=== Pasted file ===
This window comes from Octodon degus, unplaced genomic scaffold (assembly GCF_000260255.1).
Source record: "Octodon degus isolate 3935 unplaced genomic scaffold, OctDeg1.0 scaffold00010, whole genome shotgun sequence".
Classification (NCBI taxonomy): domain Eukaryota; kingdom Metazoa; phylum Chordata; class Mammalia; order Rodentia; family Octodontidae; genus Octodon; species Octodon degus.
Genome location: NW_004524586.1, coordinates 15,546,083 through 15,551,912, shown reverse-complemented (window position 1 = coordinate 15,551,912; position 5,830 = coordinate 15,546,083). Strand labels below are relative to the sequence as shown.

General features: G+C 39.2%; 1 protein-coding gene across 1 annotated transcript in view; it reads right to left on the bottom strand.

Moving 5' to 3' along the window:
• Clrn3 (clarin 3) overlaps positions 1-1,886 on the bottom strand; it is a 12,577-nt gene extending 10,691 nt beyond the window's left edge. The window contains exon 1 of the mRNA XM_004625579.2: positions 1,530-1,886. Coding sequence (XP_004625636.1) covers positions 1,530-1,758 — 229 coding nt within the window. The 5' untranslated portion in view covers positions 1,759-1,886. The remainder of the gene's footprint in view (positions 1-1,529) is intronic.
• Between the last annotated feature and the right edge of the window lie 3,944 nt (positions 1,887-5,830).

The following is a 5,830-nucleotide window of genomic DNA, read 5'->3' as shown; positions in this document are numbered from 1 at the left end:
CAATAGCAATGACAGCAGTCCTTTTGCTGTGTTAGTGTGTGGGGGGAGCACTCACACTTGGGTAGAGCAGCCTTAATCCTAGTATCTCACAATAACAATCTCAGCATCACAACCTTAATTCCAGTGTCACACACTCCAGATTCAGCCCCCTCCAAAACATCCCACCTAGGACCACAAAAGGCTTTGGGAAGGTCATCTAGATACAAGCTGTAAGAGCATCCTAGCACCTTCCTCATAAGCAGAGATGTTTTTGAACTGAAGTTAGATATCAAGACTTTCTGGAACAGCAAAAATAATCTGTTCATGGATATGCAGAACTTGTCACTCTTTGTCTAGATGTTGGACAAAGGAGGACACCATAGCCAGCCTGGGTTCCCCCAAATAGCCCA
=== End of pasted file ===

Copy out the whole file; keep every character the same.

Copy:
This window comes from Octodon degus, unplaced genomic scaffold (assembly GCF_000260255.1).
Source record: "Octodon degus isolate 3935 unplaced genomic scaffold, OctDeg1.0 scaffold00010, whole genome shotgun sequence".
Classification (NCBI taxonomy): domain Eukaryota; kingdom Metazoa; phylum Chordata; class Mammalia; order Rodentia; family Octodontidae; genus Octodon; species Octodon degus.
Genome location: NW_004524586.1, coordinates 15,546,083 through 15,551,912, shown reverse-complemented (window position 1 = coordinate 15,551,912; position 5,830 = coordinate 15,546,083). Strand labels below are relative to the sequence as shown.

General features: G+C 39.2%; 1 protein-coding gene across 1 annotated transcript in view; it reads right to left on the bottom strand.

Moving 5' to 3' along the window:
• Clrn3 (clarin 3) overlaps positions 1-1,886 on the bottom strand; it is a 12,577-nt gene extending 10,691 nt beyond the window's left edge. The window contains exon 1 of the mRNA XM_004625579.2: positions 1,530-1,886. Coding sequence (XP_004625636.1) covers positions 1,530-1,758 — 229 coding nt within the window. The 5' untranslated portion in view covers positions 1,759-1,886. The remainder of the gene's footprint in view (positions 1-1,529) is intronic.
• Between the last annotated feature and the right edge of the window lie 3,944 nt (positions 1,887-5,830).

The following is a 5,830-nucleotide window of genomic DNA, read 5'->3' as shown; positions in this document are numbered from 1 at the left end:
CAATAGCAATGACAGCAGTCCTTTTGCTGTGTTAGTGTGTGGGGGGAGCACTCACACTTGGGTAGAGCAGCCTTAATCCTAGTATCTCACAATAACAATCTCAGCATCACAACCTTAATTCCAGTGTCACACACTCCAGATTCAGCCCCCTCCAAAACATCCCACCTAGGACCACAAAAGGCTTTGGGAAGGTCATCTAGATACAAGCTGTAAGAGCATCCTAGCACCTTCCTCATAAGCAGAGATGTTTTTGAACTGAAGTTAGATATCAAGACTTTCTGGAACAGCAAAAATAATCTGTTCATGGATATGCAGAACTTGTCACTCTTTGTCTAGATGTTGGACAAAGGAGGACACCATAGCCAGCCTGGGTTCCCCCAAATAGCCCA